Title: Do Androids Dream of Electric Sheep?
Author: Philip K. Dick
Published: 2012 (originally 1968)
Philip K. Dick is most known for his novel Do Androids Dream of Electric Sheep? or, as it would later be called: Bladerunner, after the movie that it inspired. I say inspired, because after reading both the book and watching the movie I can safely say that they are very, very different from each other.
As always I’ll include a brief description of the book from Goodreads:
By 2021, the World War has killed millions, driving entire species into extinction and sending mankind off-planet. Those who remain covet any living creature, and for people who can’t afford one, companies have built incredibly realistic simulacra: horses, birds, cats, sheep. They’ve even built humans.
Emigrées to Mars receive androids so sophisticated it’s impossible to tell them from true men or women. Fearful of the havoc these artificial humans could wreak, the government bans them from Earth, but when androids don’t want to be identified, they just blend in. Rick Deckard is an officially sanctioned bounty hunter whose job is to find rogue androids and retire them, but cornered, androids tend to fight back – with deadly results.
I did not know what to expect when I picked up the novel. That might have been a good thing, because I think that if I had seen the movie first, I would be incredibly disappointed in it. Because the movie is such a big thing, being a cult classic and all, the book might seem a little dull. I don’t want to give away anything, but the movie completely alters the storyline of the book – especially towards the end. At the same time the movie offers a more Hollywood version of the story, something the book definitely is not.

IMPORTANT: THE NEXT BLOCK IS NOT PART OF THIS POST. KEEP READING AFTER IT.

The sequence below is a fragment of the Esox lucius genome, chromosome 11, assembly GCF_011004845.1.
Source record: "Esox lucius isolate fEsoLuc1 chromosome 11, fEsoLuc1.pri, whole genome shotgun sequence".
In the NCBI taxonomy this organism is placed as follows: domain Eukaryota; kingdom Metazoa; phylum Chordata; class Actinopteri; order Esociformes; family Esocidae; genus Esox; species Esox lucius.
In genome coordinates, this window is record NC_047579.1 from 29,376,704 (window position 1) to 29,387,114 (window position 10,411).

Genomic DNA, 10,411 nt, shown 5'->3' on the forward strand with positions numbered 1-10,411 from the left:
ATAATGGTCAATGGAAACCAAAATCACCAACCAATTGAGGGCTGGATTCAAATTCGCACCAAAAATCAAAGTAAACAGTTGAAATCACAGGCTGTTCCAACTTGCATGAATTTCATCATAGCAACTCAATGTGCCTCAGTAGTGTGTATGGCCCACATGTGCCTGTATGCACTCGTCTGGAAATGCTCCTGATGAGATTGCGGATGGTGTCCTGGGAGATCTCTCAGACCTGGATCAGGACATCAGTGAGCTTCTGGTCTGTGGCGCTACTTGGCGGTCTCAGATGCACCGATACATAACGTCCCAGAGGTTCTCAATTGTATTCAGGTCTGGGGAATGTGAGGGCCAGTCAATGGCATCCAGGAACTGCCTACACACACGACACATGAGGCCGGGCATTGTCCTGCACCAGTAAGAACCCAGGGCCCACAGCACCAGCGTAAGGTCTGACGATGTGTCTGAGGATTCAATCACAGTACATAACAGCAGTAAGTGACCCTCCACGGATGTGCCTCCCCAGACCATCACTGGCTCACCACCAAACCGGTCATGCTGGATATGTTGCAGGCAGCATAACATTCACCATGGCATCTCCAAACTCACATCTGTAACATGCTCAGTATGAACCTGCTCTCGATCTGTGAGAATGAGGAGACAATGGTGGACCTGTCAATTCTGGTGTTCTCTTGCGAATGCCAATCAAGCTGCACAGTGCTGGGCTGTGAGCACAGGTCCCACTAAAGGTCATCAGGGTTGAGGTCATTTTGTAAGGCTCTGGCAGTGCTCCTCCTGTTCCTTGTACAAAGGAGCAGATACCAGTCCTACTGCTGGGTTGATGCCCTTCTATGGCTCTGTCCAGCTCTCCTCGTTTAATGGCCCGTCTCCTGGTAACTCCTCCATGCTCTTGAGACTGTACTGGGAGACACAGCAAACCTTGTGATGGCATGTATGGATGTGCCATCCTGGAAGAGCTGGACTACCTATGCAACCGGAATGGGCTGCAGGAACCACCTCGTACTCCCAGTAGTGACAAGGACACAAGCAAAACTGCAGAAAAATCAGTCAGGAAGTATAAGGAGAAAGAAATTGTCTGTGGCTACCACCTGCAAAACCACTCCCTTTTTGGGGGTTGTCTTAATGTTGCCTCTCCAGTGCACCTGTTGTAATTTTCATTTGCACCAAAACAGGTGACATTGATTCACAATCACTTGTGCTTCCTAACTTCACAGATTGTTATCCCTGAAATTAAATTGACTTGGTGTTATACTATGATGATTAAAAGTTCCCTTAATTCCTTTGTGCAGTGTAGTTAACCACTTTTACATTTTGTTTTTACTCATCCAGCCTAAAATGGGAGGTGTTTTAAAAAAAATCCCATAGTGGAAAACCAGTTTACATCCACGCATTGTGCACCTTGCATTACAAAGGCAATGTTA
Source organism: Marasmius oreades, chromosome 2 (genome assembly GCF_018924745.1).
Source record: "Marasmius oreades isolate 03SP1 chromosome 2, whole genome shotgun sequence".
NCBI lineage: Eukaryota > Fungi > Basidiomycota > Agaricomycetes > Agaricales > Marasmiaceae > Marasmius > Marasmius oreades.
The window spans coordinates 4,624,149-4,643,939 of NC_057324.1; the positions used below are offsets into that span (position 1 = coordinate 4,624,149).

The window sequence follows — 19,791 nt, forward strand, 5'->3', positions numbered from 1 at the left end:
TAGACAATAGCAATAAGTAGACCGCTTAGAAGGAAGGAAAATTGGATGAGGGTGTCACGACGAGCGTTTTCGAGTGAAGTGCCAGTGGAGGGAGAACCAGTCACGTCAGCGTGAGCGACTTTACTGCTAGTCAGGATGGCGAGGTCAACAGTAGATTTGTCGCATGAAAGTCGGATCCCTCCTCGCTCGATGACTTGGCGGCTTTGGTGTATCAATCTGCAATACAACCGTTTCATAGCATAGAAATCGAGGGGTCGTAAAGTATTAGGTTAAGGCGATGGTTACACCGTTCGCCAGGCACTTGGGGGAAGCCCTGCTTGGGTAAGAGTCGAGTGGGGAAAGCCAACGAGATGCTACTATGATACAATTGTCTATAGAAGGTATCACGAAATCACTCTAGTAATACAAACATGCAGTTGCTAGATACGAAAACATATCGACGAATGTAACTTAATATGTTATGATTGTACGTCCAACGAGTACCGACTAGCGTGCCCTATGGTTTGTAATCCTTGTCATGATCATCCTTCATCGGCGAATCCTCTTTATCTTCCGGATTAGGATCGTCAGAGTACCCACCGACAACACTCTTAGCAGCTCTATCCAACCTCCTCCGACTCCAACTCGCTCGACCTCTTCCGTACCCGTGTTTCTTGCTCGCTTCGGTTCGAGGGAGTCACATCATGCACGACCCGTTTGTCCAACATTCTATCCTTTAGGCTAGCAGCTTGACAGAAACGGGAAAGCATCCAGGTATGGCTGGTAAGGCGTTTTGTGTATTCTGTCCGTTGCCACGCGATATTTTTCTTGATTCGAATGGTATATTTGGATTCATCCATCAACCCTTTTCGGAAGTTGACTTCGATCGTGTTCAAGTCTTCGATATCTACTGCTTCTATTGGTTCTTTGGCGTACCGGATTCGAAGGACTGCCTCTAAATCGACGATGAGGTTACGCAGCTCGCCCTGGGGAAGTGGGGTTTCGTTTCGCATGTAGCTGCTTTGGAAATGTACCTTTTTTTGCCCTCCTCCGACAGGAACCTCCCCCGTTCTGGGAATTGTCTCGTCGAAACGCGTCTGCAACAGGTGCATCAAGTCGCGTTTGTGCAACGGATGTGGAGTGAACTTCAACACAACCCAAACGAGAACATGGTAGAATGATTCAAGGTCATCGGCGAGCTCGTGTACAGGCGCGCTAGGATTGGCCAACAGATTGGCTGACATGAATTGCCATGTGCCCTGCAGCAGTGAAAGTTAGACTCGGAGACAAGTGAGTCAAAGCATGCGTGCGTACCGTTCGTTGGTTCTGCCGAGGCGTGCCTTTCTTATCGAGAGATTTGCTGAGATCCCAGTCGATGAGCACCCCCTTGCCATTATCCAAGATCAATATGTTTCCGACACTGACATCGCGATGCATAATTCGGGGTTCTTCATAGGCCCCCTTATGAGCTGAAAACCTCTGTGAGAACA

My schedule for today lists a six-hour self-accusatory depression.
In a way, the story reminded me of both 1984 and Brave New World, which is strange because they’re both very different books. I guess the USA of Rick Deckard felt a little 1984-ish because of the melancholia. Deckard and his wife (who is absent in the movie) live in a dusty part of the city where most of the inhabitants have left for Mars. Many buildings are empty, but at the same time there is that feeling that everybody is constantly watched and controlled, especially via the mood organ and the empathy boxes.
You will be required to do wrong no matter where you go. It is the basic condition of life, to be required to violate your own identity. At some time, every creature which lives must do so. It is the ultimate shadow, the defeat of creation; this is the curse at work, the curse that feeds on all life. Everywhere in the universe.
Mercerism (again absent in the movie) is the world’s new religion, based on the seemingly fake figure of Wilbur Mercer. It shows a vague resemblance to 1984‘s Two Minutes Hate, except that it is literally the exact opposite of hate, and Brave New World‘s idea of controlling the masses via drugs that create a weak extract of feelings like love and friendship.
Maybe I’ll go where I can see stars, he said to himself as the car gained velocity and altitude; it headed away from San Francisco, toward the uninhabited desolation to the north. To the place where no living thing would go. Not unless it felt that the end had come.
I enjoyed the story and the way Dick intersperses it with the titular question. Do fake things have real meanings? Are androids equal to human beings? And does it even matter? In the end I kept comparing it to the above mentioned dystopian classics and Dick’s book just could not do well enough in my opinion. The story is interesting, the characters are definitely worth reading, but somehow it wasn’t more than okay. That being said, I have to say the book stayed with me longer than I had initially thought. I would therefore definitely recommend it, but only to those who are interested in the dystopian genre.